The National Association of City Transportation Officials (NACTO) has published a new playbook for urban streets in response to the COVID-19 pandemic. Dubbed the “Streets for Pandemic Response and Recovery,” the playbook lays out seven emerging strategies in cities and many other policy choices for streets that can help maintain social distancing protocols and aid businesses. Some of the key strategies outlined in the document include things like slow streets, markets, outdoor dining, and sidewalk extensions.

“This is a historic moment when cities can change course. There may be limited mobility options as the crisis has slashed traffic volumes and transit service and people shelter at home,” the playbook states. “But these empty lanes provide new possibilities for people to use streets for essential trips and healthy activity right now, and they form the outline of the future cities we need to build. Creating safe, walkable streets and choices for getting around are critical during the initial crisis response, and also to achieving a long-term economic recovery that is equitable, sustainable, and enduring.”

Cities across the country and world have been creative and rapidly deployed a multitude of tactics to repurpose streets since COVID-19 went pandemic. Washington, D.C. has rolled out sidewalks extensions around grocery and retail businesses to give patrons more space to collect goods or safely queue outside. Oakland has committed to 74 miles of slow streets allowing people to safely walk, bike, and roll in the middle of streets for exercise and formal mobility across the city. Paris is rolling out hundreds of miles of emergency bike and roll lanes on streets to keep workers connected to jobs. And Tampa is turning over street space for outdoor dining instead of just sidewalks.

As the world has come to know, space is absolutely critical to reducing transmission of COVID-19, which is why NACTO has developed the playbook. Implementing the strategies in it though requires cities to thoughtfully reconsider some of their right-of-way space priorities to balance local public health, mobility, and economic objectives. NACTO’s guide identifies several uses of right-of-way that could be reconsidered, which includes the following:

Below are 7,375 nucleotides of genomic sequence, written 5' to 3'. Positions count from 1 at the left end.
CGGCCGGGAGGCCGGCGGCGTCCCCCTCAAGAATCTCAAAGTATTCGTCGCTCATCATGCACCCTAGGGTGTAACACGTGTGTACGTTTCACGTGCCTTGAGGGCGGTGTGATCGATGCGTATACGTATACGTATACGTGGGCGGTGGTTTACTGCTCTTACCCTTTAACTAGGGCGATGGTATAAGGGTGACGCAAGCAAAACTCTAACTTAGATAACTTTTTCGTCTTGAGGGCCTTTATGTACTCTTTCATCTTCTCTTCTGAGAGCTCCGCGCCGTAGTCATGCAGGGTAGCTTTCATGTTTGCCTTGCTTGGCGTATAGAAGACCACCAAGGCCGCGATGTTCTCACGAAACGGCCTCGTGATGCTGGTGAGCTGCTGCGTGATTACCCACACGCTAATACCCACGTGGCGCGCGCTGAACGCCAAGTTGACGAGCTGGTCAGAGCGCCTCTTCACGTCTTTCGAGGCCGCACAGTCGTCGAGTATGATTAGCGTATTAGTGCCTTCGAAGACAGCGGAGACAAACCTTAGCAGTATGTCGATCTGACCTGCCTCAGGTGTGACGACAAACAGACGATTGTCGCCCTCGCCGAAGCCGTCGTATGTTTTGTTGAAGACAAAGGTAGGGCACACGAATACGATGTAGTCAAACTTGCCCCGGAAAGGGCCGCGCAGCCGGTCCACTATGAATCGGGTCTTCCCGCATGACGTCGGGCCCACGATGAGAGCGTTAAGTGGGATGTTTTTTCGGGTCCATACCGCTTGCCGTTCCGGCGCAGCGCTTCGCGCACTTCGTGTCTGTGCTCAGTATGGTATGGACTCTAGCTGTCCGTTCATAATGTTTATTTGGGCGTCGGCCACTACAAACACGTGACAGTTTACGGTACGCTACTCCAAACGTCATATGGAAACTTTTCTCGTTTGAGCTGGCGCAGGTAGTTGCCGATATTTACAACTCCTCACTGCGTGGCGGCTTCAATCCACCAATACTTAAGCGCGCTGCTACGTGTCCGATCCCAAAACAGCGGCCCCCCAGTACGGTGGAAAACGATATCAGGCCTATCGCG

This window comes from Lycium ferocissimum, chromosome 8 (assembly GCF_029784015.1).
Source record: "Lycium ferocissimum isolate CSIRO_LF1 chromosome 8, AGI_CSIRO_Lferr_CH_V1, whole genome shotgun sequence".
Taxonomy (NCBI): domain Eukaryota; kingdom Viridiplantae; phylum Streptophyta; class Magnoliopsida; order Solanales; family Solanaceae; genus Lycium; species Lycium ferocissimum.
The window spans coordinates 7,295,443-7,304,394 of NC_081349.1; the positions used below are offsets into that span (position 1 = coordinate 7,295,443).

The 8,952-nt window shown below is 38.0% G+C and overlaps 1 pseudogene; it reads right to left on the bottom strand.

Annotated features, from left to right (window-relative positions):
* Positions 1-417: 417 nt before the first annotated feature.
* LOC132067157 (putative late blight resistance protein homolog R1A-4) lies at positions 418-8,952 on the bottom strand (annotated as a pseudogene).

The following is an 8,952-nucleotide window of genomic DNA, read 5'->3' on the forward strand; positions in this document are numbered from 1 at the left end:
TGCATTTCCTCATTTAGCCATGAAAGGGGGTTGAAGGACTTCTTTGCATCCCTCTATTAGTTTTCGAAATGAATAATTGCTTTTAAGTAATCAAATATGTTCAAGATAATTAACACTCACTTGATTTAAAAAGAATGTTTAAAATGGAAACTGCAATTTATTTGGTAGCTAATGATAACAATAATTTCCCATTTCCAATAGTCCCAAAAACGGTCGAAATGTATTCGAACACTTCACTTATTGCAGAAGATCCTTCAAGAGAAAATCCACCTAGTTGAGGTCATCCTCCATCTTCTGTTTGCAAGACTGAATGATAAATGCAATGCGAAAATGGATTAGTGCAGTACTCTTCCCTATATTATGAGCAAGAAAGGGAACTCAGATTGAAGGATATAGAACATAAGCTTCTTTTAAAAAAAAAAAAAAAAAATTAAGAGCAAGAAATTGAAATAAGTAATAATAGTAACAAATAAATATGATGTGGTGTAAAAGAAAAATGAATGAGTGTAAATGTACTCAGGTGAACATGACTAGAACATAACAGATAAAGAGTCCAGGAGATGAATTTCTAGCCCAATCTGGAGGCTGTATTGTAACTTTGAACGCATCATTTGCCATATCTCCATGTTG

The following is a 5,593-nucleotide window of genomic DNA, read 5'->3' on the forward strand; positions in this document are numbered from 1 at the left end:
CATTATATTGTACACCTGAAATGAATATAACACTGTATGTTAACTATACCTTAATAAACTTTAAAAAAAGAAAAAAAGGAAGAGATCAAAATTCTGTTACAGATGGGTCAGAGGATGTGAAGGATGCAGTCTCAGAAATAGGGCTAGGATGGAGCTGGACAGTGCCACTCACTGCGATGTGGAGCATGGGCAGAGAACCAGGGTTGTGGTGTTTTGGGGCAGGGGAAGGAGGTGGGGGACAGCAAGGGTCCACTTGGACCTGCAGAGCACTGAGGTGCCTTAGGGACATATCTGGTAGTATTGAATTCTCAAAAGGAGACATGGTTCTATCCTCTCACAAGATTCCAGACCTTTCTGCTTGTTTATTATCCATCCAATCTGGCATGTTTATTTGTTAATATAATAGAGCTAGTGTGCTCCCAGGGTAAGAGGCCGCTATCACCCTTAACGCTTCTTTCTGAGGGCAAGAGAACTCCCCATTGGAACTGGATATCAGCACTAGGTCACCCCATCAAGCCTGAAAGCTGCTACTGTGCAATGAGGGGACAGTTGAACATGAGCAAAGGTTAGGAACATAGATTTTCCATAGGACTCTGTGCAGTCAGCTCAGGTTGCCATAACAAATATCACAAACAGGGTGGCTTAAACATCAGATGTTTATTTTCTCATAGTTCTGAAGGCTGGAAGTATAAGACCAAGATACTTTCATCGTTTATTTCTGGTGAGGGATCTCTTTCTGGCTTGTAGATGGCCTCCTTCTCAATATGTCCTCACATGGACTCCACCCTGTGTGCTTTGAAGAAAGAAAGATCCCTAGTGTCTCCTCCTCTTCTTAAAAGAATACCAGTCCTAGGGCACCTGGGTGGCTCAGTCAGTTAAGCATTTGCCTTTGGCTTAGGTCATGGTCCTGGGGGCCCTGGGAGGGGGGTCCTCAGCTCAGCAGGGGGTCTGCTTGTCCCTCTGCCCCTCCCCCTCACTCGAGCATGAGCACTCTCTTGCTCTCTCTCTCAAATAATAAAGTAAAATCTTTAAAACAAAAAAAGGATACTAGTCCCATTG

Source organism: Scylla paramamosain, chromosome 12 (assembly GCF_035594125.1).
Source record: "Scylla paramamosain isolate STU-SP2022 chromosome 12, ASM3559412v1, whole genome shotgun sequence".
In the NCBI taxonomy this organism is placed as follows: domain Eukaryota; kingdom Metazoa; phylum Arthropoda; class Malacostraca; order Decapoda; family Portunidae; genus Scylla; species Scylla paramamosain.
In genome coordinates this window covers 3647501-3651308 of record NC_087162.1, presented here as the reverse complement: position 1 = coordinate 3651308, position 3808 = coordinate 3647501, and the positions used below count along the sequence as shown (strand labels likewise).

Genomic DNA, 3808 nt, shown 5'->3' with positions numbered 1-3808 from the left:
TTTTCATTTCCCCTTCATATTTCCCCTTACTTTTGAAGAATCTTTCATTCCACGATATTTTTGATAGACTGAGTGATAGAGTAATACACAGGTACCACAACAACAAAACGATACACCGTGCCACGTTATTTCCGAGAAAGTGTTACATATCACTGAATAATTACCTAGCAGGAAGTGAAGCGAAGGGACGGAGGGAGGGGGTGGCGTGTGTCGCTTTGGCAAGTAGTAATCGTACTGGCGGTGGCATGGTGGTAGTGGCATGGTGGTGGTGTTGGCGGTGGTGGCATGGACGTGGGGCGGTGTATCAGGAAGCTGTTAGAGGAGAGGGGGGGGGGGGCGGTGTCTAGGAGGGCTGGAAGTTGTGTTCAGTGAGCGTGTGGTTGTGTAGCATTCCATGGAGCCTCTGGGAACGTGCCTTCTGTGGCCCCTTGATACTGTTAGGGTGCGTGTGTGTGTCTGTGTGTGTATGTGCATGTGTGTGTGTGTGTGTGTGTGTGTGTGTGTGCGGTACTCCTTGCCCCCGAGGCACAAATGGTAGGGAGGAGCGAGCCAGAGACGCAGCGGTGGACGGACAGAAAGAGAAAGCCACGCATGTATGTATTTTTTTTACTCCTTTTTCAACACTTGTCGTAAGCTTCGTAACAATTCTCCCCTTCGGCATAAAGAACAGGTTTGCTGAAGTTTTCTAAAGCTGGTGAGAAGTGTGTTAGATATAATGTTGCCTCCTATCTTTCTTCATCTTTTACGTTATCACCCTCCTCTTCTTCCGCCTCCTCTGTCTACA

• “Remove individual parking space(s) or a curbside parking lane.”
  • “Narrow a motor vehicle lane or lanes.”
  • “Shift parking or loading away from the curb, even where it requires closing a vehicle lane.”
  • “Designate a street as local access only to reduce vehicle volumes and speed to levels where street space can be shared.”
  • “Close motor vehicle lane(s), or the entire street, to enable adequate physical distancing or improve accessibility and safety for other road users.”
Six principles informing the process for responding to the pandemic through street change strategies. (NACTO)
Six principles informing the process for responding to the pandemic through street change strategies. (NACTO)

The playbook provides a policy matrix that highlights different strategies that can be used on specific street types and at certain points of the pandemic response. During the stay-at-home phase, local neighborhood streets might benefit from things like pop-up parks, slow streets, WiFi hotspots, and speed management while in the pre-vaccine reopening phase such streets may be better suited to just local-access only strategies and street closures for schools, religious, and cultural providers. Likewise, major urban streets during the stay-at-home phase may benefit from sidewalk extensions, curbside pick-up/drop-off zones, reduced signal cycles, and automatic pedestrian signal recall. Later, this type of street could move to much more substantial changes that add bike lanes, allow for outdoor dining and market space, and involve bus priority treatments.